Landing your first job as a librarian can take longer than expected. Many MLIS graduates find themselves working multiple part-time positions in and outside of libraries as they doggedly apply for professional level positions. Here’s some good news! If you’re working as a paraprofessional or you’re still in library school, you don’t have to wait to start building your professional experience and making a meaningful impact through librarianship. Professional associations like ALSC offer a myriad of opportunities to participate in meaningful library work while building a stronger resume, discovering opportunities, and growing your network.
Here are a few ways to engage in the library community and start your professional career on your own terms.
Become a member of ALSC: The organization offers reduced membership dues for students and non-salaried staff. Just by joining, you’ll get a subscription to Children and Libraries: The Journal of the Association for Library Service to Children, free and discounted webinars, and eligibility for grants, awards, and scholarships. Bonus: you can list membership affiliations like ALSC on your resume.
Get curious: Library associations offer continuing education in the form of webinars and online courses. A lot of these are free or discounted with membership, and many libraries will cover the costs, even for paraprofessionals. These resources help you continue your professional development and stay up to date on library practices, trends, and issues that affect the profession. Not only can you include this professional development on your resume, but you may discover a new focus or aspect of librarianship you hadn’t considered. Interest and knowledge in a specific area will help you stand out in the application process, too.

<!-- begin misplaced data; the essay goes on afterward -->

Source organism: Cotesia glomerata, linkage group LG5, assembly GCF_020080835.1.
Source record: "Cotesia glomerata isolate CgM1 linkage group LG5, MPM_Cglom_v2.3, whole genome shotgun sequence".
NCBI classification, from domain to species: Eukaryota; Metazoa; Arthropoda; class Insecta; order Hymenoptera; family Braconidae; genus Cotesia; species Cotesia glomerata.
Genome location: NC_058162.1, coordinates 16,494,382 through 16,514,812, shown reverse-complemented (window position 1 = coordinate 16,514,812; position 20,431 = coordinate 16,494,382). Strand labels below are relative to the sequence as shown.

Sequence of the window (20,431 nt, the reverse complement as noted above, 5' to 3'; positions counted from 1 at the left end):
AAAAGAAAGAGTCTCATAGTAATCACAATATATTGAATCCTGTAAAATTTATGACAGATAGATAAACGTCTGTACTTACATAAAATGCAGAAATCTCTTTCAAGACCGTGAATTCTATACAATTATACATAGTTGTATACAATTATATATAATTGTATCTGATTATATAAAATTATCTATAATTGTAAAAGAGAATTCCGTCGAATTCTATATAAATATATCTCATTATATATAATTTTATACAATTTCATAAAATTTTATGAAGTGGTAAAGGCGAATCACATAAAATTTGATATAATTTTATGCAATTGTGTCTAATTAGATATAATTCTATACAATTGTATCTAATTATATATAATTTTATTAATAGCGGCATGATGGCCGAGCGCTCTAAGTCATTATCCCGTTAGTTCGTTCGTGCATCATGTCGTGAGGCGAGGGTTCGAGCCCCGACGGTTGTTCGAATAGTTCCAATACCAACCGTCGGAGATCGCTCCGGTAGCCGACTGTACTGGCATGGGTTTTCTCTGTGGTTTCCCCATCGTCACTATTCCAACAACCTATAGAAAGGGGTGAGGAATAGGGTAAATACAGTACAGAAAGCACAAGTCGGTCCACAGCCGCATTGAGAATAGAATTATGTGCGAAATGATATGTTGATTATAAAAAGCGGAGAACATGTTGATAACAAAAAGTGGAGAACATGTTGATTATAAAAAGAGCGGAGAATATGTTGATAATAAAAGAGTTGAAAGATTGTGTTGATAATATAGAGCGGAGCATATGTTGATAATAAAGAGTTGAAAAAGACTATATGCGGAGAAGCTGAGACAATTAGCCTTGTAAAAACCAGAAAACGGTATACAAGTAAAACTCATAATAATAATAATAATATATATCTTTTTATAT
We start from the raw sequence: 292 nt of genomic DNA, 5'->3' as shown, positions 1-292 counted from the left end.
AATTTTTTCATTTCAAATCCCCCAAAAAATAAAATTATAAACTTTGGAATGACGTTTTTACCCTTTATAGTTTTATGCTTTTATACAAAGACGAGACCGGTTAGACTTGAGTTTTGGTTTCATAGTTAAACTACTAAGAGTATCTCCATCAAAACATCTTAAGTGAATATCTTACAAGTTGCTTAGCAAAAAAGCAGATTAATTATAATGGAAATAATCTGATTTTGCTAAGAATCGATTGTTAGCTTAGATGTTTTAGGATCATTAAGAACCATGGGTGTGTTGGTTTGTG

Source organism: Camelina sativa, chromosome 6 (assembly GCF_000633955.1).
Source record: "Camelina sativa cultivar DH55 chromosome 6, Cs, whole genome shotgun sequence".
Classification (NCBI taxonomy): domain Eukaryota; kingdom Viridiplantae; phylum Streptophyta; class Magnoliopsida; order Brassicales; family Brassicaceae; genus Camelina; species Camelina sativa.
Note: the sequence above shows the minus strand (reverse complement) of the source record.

Network: It’s all about who you know. In addition to national associations, see what’s going on in your state or region. The easiest way to find out? Ask a librarian! Most folks working in professional positions know what the local organizations and resources are. They may also know of job or volunteer opportunities. Offer to take them to lunch in exchange for an informational interview about how to get involved locally. Hopefully, this will lead to the phrase, “You know who you should talk to?”
Volunteer: Don’t wait until you’re getting paid to start being a librarian. The American Library Association and its divisions like ALSC are fueled by a network of volunteers, many of whom are students and paraprofessionals. Volunteer for a committee or task force, and you’ll have more mentors and colleagues than you know what to do with. Another benefit of volunteering is camaraderie. The process of applying for library positions can be exhausting and feel discouraging. The relationships you build through volunteering, not to mention the positive difference you make, can help sustain you and prevent burnout while you’re pursuing your dream job.
Get ready to shine: Involvement in professional associations will allow you to speak from a professional point of view in job interviews. And, when you land that perfect job, the experience you’ve gained will supercharge your confidence and performance. Don’t wait – get your career started!
Sarah Jo Zaharako is a youth services librarian at Wilmette Public Library in Illinois. She is passionate about community engagement around social justice and accessibility. Sarah Jo has been a member of ALSC since library school.
This blog post relates to ALSC Core Competencies of: VII. Professionalism and Professional Development.